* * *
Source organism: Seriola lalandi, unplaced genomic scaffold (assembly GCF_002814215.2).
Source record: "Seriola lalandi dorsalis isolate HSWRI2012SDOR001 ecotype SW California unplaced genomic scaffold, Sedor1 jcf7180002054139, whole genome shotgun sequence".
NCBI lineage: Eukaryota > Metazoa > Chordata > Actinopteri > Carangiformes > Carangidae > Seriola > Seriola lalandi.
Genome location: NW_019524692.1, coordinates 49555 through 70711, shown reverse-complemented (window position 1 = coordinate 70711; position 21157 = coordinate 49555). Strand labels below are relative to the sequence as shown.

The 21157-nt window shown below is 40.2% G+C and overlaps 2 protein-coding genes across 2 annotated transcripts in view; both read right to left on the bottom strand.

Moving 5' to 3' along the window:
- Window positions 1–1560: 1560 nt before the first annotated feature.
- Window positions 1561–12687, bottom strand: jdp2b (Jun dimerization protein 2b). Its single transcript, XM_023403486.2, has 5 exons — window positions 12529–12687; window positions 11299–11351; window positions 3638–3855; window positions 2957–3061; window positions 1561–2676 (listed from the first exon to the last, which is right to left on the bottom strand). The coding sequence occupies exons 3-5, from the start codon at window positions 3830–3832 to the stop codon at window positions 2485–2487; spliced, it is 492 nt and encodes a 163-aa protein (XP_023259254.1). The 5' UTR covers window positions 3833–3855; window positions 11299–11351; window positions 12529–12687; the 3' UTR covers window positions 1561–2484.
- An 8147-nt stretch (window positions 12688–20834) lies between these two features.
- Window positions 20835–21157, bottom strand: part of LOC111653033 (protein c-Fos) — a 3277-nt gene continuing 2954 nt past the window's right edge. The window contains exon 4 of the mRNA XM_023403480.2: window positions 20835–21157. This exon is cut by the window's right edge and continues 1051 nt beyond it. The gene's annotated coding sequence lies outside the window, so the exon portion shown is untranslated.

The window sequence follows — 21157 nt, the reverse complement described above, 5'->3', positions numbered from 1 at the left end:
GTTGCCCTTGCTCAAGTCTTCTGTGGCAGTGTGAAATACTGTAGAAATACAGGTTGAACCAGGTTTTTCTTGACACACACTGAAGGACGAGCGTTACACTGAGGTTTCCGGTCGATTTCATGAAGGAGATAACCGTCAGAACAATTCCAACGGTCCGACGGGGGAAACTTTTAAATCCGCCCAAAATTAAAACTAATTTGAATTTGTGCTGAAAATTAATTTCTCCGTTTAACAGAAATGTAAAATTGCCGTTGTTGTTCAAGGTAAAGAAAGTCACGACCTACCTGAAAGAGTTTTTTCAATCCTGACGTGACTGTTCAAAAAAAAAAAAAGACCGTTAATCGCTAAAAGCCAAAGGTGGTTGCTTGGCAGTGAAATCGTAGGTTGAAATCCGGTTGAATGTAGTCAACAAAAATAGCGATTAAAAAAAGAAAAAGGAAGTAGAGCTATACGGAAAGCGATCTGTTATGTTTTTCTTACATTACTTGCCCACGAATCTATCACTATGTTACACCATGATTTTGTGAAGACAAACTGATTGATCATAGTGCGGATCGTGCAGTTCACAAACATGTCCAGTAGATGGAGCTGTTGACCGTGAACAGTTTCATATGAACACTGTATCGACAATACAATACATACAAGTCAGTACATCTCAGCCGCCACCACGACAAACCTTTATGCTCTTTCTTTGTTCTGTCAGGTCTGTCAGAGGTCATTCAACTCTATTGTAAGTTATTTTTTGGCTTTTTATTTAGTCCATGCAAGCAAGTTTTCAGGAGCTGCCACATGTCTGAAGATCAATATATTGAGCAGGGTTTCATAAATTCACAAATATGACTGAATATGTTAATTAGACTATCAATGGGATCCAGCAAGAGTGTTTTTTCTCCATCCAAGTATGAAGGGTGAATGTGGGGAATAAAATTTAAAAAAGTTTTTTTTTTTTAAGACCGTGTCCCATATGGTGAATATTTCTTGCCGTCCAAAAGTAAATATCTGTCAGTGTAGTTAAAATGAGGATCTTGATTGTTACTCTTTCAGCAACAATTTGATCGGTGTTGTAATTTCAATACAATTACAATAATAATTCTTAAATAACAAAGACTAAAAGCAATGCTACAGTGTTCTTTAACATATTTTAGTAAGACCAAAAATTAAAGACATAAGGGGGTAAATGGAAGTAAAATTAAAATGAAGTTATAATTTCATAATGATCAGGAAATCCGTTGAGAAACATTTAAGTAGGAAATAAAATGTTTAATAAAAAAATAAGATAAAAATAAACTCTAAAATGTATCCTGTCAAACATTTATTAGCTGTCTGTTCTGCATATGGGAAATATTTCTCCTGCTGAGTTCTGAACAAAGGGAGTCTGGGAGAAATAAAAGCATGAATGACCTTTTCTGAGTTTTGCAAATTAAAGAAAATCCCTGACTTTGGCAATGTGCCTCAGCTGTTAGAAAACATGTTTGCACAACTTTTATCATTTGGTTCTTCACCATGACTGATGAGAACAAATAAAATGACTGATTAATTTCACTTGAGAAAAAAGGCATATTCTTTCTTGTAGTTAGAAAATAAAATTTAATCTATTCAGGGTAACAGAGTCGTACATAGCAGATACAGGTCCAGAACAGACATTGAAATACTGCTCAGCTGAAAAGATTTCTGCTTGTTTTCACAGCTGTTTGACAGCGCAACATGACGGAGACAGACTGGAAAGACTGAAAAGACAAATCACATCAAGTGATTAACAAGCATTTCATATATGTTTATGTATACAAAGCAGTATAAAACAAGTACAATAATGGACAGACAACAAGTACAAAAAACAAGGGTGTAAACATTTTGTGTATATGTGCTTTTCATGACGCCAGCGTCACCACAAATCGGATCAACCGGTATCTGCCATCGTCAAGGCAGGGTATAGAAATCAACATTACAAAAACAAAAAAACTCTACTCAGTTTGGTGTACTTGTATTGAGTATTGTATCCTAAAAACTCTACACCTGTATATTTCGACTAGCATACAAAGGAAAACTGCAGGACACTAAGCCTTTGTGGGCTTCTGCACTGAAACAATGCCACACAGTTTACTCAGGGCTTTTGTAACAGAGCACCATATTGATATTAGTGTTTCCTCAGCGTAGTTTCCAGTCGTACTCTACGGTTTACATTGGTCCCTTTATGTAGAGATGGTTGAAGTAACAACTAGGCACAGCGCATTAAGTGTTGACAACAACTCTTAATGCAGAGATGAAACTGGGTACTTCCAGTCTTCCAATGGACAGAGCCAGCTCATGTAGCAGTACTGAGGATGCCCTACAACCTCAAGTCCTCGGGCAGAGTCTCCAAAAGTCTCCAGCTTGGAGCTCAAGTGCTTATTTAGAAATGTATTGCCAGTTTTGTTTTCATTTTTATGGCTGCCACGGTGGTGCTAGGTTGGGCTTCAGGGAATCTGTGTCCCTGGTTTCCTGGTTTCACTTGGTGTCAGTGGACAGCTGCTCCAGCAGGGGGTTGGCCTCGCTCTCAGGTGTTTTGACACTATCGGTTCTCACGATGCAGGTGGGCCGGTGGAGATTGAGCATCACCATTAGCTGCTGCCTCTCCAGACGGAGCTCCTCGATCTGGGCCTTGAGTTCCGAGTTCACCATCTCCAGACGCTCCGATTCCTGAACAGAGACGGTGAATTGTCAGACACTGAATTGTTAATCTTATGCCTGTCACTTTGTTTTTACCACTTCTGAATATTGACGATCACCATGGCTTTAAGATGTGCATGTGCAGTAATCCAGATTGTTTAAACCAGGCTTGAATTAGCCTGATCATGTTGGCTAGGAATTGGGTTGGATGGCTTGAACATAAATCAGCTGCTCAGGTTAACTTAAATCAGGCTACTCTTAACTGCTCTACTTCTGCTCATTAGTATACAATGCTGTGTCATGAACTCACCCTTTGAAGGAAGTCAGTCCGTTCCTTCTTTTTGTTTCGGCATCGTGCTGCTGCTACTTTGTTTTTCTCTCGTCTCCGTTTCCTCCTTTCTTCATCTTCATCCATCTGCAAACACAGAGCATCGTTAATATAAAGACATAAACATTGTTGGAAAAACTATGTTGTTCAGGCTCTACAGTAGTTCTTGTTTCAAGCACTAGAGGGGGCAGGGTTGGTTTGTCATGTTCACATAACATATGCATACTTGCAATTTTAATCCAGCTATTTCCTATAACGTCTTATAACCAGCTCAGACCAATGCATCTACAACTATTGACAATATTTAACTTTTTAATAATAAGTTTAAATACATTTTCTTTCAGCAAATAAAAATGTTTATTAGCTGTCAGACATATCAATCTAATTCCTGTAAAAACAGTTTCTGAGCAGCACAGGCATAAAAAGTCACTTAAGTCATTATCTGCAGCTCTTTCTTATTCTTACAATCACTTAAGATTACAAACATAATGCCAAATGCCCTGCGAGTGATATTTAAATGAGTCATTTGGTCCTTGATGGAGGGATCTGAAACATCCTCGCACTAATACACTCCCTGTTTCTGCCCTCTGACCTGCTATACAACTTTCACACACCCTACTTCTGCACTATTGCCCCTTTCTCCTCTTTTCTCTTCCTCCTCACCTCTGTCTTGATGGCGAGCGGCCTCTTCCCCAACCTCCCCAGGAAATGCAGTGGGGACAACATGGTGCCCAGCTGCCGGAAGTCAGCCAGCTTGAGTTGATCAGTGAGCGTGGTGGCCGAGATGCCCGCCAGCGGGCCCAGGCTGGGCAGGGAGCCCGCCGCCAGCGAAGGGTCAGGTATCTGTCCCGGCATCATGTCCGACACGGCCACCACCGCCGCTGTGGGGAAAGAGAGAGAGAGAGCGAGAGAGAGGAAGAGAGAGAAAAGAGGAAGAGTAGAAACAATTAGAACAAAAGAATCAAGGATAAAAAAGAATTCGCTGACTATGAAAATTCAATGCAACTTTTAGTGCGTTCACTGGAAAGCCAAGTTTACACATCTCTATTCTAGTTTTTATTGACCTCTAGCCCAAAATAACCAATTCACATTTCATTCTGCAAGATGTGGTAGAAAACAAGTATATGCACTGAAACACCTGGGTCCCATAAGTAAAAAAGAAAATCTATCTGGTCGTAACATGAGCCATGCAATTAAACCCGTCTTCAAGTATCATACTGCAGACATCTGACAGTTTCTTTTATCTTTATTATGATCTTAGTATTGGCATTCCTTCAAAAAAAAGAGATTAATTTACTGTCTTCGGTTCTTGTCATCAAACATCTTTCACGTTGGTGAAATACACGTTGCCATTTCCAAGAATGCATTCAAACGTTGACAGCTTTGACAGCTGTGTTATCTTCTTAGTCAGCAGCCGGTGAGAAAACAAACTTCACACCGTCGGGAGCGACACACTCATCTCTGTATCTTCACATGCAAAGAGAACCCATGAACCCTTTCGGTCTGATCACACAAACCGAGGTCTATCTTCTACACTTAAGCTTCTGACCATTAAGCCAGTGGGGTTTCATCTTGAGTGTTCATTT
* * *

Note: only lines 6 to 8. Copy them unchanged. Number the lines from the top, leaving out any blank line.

Moving 5' to 3' along the window:
- Window positions 1–1560: 1560 nt before the first annotated feature.
- Window positions 1561–12687, bottom strand: jdp2b (Jun dimerization protein 2b). Its single transcript, XM_023403486.2, has 5 exons — window positions 12529–12687; window positions 11299–11351; window positions 3638–3855; window positions 2957–3061; window positions 1561–2676 (listed from the first exon to the last, which is right to left on the bottom strand). The coding sequence occupies exons 3-5, from the start codon at window positions 3830–3832 to the stop codon at window positions 2485–2487; spliced, it is 492 nt and encodes a 163-aa protein (XP_023259254.1). The 5' UTR covers window positions 3833–3855; window positions 11299–11351; window positions 12529–12687; the 3' UTR covers window positions 1561–2484.